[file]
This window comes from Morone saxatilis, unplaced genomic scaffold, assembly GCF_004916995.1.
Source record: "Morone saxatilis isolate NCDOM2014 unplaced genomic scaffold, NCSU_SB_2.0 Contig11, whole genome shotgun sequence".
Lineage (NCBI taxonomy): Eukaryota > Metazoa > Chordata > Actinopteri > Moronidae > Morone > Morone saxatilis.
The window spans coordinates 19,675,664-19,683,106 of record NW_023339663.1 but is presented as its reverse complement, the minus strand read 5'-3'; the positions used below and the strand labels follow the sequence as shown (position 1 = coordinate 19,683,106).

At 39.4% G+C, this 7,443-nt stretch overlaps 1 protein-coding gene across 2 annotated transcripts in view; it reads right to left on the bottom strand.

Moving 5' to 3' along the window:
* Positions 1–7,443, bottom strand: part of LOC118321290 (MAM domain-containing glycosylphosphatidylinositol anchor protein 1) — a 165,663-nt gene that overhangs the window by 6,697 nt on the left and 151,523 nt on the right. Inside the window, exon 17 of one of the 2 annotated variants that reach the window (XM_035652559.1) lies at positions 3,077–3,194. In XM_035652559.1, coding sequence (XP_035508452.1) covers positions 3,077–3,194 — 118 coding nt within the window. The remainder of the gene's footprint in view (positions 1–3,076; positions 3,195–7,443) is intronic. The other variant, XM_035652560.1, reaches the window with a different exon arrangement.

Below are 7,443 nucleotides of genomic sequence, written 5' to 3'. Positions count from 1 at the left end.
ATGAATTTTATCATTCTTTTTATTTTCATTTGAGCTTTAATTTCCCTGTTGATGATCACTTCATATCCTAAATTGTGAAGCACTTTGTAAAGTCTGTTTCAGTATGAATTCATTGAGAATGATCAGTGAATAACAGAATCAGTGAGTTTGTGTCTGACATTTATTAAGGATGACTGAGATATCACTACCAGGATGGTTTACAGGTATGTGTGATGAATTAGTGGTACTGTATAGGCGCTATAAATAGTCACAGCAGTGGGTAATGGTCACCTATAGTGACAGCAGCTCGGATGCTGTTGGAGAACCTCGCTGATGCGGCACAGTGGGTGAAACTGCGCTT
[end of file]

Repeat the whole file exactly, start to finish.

This window comes from Morone saxatilis, unplaced genomic scaffold, assembly GCF_004916995.1.
Source record: "Morone saxatilis isolate NCDOM2014 unplaced genomic scaffold, NCSU_SB_2.0 Contig11, whole genome shotgun sequence".
Lineage (NCBI taxonomy): Eukaryota > Metazoa > Chordata > Actinopteri > Moronidae > Morone > Morone saxatilis.
The window spans coordinates 19,675,664-19,683,106 of record NW_023339663.1 but is presented as its reverse complement, the minus strand read 5'-3'; the positions used below and the strand labels follow the sequence as shown (position 1 = coordinate 19,683,106).

At 39.4% G+C, this 7,443-nt stretch overlaps 1 protein-coding gene across 2 annotated transcripts in view; it reads right to left on the bottom strand.

Moving 5' to 3' along the window:
* Positions 1–7,443, bottom strand: part of LOC118321290 (MAM domain-containing glycosylphosphatidylinositol anchor protein 1) — a 165,663-nt gene that overhangs the window by 6,697 nt on the left and 151,523 nt on the right. Inside the window, exon 17 of one of the 2 annotated variants that reach the window (XM_035652559.1) lies at positions 3,077–3,194. In XM_035652559.1, coding sequence (XP_035508452.1) covers positions 3,077–3,194 — 118 coding nt within the window. The remainder of the gene's footprint in view (positions 1–3,076; positions 3,195–7,443) is intronic. The other variant, XM_035652560.1, reaches the window with a different exon arrangement.

Below are 7,443 nucleotides of genomic sequence, written 5' to 3'. Positions count from 1 at the left end.
ATGAATTTTATCATTCTTTTTATTTTCATTTGAGCTTTAATTTCCCTGTTGATGATCACTTCATATCCTAAATTGTGAAGCACTTTGTAAAGTCTGTTTCAGTATGAATTCATTGAGAATGATCAGTGAATAACAGAATCAGTGAGTTTGTGTCTGACATTTATTAAGGATGACTGAGATATCACTACCAGGATGGTTTACAGGTATGTGTGATGAATTAGTGGTACTGTATAGGCGCTATAAATAGTCACAGCAGTGGGTAATGGTCACCTATAGTGACAGCAGCTCGGATGCTGTTGGAGAACCTCGCTGATGCGGCACAGTGGGTGAAACTGCGCTT